Abducted by aliens? A victim of the Mayan calendar prophecies? Perhaps you've been wondering where I've been the past few months. Hopefully, you've been able to persevere and find meaning in your life without Cool Green Gardens. I'll fill in the details after I share with you a bit of info about the lucky winner of the No Nonsense Gardening book give-away, from November 1.

Chapman with plaque
Jeavonna honored for her work on Clifton Park

With no further ado (or adon't) it gives me great pleasure to introduce you to Jeavonna Chapman, a native of Baltimore, Maryland, gardening in zone 7. We've been corresponding by e-mail (my carrier pigeons chicken out in this cold weather).

A Lifelong Love of Plants

Jea (as she signs her e-mails) started down the garden trail when her grandmother gave her a slip of coleus at age 4. "I killed it," she bravely fessed up. But that didn't stop her. Through her college years at the University of Chicago, she filled her dorm room with plants, and "it got worse over the years." Since returning to Baltimore "to thaw out" she's taken Master Gardening classes, as well as Baywise Master Gardening, Weed Warrior, and Tree Steward courses.

Though her current gardening space is limited to containers on a small deck, she's always trying new things. "This year," Jea reported, "I grew fig trees in recycled 18 gallon containers" and was also successful with some very tasty blueberries. Her secret technique for great figs? Not a secret anymore: "I left them alone, just watered, weeded and used manure tea."

Off the Deck and Into the Community

 Tulip Magnolia tree
Tulip magnolia is right at  home
in zone 7,
but Jea longs for

Her efforts don't end at the back porch. Jeavonna used her lifelong connection with people of influence in the Baltimore area to assist with getting the Clifton Park on the National Registry of Historic Places, writing grants and greasing the skids. "I supported the people who are supporting the park. I'm persistent and annoying." (I couldn't see while she wrote that last bit, but I'm guessing there was a sly twinkle in her eye.)

Here new interest – "a fun experiment" – is vermiculture, which she does with the help of an indoor Worm Factory. She's also scouring seed catalogs for new container-friendly varieties of delectable edibles, volunteering more hours at a local urban farm, and learning some practices from them that will help in her own garden.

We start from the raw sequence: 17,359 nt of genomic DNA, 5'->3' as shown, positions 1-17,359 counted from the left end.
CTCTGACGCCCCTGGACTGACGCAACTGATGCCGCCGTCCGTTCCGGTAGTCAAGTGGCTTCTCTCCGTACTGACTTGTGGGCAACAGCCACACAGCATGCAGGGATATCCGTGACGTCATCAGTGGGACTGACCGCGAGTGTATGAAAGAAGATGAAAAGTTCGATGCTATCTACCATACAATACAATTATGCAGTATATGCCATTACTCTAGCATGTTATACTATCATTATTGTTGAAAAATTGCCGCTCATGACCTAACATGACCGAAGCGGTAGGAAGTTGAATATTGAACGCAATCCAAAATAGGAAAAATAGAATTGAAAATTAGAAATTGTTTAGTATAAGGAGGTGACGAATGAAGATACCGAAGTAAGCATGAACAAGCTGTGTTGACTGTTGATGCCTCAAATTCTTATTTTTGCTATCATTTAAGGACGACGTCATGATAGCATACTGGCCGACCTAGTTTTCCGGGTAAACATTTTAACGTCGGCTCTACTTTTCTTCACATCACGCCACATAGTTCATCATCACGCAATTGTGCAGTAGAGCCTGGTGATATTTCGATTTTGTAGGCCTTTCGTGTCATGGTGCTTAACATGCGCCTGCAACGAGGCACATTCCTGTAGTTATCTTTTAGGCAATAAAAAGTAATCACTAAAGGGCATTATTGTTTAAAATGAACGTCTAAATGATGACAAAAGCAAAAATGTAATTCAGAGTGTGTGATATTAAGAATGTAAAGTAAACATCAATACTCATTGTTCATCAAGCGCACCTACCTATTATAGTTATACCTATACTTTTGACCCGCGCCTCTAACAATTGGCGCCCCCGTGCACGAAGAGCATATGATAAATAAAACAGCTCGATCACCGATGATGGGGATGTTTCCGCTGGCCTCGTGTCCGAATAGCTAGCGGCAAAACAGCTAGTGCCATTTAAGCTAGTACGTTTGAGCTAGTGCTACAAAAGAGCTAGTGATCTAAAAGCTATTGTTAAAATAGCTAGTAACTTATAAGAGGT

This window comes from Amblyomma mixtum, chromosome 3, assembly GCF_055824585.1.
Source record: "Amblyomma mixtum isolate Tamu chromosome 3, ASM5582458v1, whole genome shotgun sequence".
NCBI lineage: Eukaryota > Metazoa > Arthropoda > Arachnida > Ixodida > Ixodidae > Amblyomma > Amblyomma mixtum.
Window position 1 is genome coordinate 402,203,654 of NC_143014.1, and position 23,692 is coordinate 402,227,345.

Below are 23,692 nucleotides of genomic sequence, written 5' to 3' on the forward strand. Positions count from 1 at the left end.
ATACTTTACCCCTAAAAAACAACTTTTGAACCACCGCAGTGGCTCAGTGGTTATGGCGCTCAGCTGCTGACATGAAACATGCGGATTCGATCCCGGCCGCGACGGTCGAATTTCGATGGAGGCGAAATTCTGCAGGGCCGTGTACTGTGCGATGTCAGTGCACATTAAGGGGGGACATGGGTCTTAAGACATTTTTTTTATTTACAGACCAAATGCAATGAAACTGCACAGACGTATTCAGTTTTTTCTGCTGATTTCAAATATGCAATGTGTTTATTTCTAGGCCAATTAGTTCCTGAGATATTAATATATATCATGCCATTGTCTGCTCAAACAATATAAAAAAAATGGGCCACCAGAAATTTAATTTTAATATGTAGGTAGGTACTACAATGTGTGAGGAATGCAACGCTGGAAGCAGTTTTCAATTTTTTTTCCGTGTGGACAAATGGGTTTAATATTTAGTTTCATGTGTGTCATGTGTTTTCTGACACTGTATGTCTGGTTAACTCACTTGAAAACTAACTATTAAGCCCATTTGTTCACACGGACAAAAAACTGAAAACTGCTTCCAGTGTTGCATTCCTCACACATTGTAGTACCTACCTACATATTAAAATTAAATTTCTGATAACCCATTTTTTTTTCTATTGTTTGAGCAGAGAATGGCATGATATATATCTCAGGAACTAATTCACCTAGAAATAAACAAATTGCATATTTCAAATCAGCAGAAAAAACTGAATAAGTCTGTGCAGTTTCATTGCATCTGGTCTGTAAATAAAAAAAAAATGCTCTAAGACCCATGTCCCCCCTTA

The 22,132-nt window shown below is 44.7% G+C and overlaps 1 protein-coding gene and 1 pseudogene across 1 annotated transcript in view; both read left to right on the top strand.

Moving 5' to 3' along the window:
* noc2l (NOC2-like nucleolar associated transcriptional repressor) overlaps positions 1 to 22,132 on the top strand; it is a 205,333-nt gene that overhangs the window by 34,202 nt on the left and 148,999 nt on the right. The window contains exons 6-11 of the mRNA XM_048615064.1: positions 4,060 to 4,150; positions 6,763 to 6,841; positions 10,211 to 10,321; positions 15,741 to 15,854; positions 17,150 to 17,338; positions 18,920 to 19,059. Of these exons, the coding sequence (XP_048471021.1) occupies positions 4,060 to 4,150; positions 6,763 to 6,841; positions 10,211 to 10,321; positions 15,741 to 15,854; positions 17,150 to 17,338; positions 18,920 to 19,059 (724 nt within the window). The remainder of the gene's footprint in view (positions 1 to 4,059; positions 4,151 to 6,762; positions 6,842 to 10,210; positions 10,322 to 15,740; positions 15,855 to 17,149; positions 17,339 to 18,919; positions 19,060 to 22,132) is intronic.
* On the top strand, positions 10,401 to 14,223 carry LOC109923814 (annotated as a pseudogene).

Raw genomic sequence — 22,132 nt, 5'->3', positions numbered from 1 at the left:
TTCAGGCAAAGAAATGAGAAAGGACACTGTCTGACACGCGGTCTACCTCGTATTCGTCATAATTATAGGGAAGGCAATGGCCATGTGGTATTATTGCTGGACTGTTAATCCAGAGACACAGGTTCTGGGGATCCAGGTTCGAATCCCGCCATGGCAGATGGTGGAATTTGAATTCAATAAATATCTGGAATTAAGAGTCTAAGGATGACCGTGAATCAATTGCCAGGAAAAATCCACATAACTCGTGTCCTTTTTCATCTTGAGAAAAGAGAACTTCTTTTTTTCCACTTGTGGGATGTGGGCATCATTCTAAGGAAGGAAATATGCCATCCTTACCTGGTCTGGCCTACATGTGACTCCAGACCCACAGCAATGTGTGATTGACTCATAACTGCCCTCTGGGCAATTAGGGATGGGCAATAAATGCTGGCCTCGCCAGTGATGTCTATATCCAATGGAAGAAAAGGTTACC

She's not alone at the farm, currently enlisting the help of her grandson who "loves planting trees and volunteering with me." By my count, that's a five-generation continuum of green thumbs.

Growing With Fine Gardening

Rawlings Conservatory
Jeavonna enjoys visits
to Baltimores
Rawling Conservatory.

Jea has benefited a lot from her Fine Gardening connection. Her first FG exposure was in the early 90s. She's learned to "pay more attention to colors, textures, how things look from different directions. I'm also more selective about containers – any old jar or pot doesn't work anymore."

Since receiving her copy of No Nonsense Gardening, coauthored by Donna Balzer and Steven Biggs she's been picking up more useful info. "I've been gardening a long time. I am expecting to use the tips to improve my practice and to expand my garden."

And not being one to let high praise go un-flaunted (I just learned that my massive ego might soon receive its own Zip Code), after a short hiatus with Fine Gardening, she says, "You are actually the reason I came back to Fine Gardening. After I met you on Facebook and saw that you were with them, I subscribed to the blog/emails. Your posts are funny and helpful. Very much looking forward to your design book. We don't always agree on what is and is not a crime against horticulture, but it is sure fun to see some of the ridiculous things people do in their garden and to their trees and shrubs."

Congrats to Jeavonna. I hope your garden is bountiful and brings you great joy in the coming seasons.

:: :: :: :: :: :: ::

Back in the Saddle Again

So that takes me back to explaining where I've been since November. I had to lock the doors, turn off the TV, put myself on an intravenous coffee drip and keep pounding my MacBook Pro.

I'm in the last edits of my forthcoming book, Yards: Turn Any Outdoor Space Into the Garden of Your Dreams (St. Lynn's Press). And I'm thrilled with how this garden design book is turning out, geared toward do-it-yourselfers and those contemplating teaming up with a pro designer. Aside from the 30,000 words I've penned, there'll be scores of luscious pictures and some of my own colored plans and other graphics. (Even a special section filled with Crimes Against Horticulture!)

You can learn more about Yards at my website and also find out where I'll be speaking around the country – like the Northwest as well as the San Francisco flower and garden shows, the Mid-Atlantic Horticulture Short Course, Dallas Arboretum, Bok Tower Gardens, Filoli and a bunch of other venues around the country. Hope you can come say hi.

Stay tuned for the next book review and giveaway, coming soon. I'm back in the saddle and glad to be here.

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